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The Humanities Conference 2003

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Presentation Details

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ESL Academic Writing On-line: Using Multiliterate Approaches for Writing Improvement and Sociocultural Development

Dr. Valia Spiliotopoulos.


This presentation discusses a research project that explored how using technology within a multicultural environment can empower linguistic minorities by having them write on-line in English with other international students in an academic context.
However, to prepare these students for success, “literacy teaching and learning need to change because the world is changing” (Cope and Kalantzis, 2000, p. 1). The current learning environment in Canada is one where students often have access to and are expected to know how to use computers, and where students are often surrounded by other international students who have multiple citizenship and who participate in a variety of language and discourse communities. Cope and Kalantzis emphasize the notion that the students of today and tomorrow cannot be merely literate, but must be ‘multiliterate’. By being multiliterate, they can understand many modes of text from a variety of communication and information networks, and work cooperatively with others in a multicultural environment.
The motivation behind this research project arose from a desire to address ESL students’ needs within a ‘multiliteracy’ framework by using innovative technologies to improve international students’ academic writing skills in a multicultural and multidisciplinary environment. As such, a research project was conducted at the English Language Institute at the University of British Columbia in order to assess the viability of technological supplements in writing improvement and sociocultural development.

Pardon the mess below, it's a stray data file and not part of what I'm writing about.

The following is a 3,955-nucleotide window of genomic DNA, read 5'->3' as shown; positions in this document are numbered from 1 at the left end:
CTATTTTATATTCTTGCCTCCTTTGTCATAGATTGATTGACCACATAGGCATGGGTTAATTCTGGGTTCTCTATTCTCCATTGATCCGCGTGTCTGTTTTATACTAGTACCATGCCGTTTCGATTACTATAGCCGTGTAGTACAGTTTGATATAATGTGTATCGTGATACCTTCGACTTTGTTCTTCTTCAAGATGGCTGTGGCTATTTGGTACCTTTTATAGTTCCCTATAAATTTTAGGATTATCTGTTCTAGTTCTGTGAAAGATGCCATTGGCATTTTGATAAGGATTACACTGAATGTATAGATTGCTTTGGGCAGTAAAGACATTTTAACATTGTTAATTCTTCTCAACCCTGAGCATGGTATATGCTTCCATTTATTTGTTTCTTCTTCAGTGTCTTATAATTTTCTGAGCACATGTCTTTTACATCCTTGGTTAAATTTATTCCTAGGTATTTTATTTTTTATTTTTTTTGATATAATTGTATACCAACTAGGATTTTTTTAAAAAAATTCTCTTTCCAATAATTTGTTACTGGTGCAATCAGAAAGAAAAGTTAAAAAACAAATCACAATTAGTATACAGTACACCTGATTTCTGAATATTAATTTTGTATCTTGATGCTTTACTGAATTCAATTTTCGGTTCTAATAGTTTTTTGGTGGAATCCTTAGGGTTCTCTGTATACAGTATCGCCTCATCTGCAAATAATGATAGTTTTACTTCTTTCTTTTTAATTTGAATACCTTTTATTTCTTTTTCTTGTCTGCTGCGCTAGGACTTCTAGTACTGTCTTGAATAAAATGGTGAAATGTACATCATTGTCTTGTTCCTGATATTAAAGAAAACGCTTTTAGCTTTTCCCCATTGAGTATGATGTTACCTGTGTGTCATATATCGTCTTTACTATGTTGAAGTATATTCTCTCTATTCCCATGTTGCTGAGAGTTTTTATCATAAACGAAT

Both quantitative and qualitative research methods were used to gather data in order to evaluate writing progress over time. Although the quantitative results did not reveal any significant findings, the qualitative results suggested that on-line interaction assisted students in improving their writing skills and developing their cross-cultural and interpersonal communication skills. The findings of this research project suggest that interactive writing using an electronic bulletin board allows ESL students the possibility of becoming multiliterate, thereby enabling them to integrate into and contribute to the academic community more effectively.

References:

Cope, B., & Kalantzis, M. (2000). 'Multiliteracies: Literacy learning and the design of social futures.' New York, NY: Routledge.

Presenters

Dr. Valia Spiliotopoulos  (Canada)
Lecturer in English
Office of English Language and Writing Support School of Graduate Studies
University of Toronto

Valia Spiliotopoulos just recently completed her Ph.D. at the University of British Columbia where she has been teaching English and French as a second language for the last 7 years. She currently lectures at the University of Toronto helping international graduate students with their English writing and speaking skills.

Keywords
  • Multiliteracy
  • Academic Writing
  • English as a Second Language
  • Educational Technology



(30 min Conference Paper, English)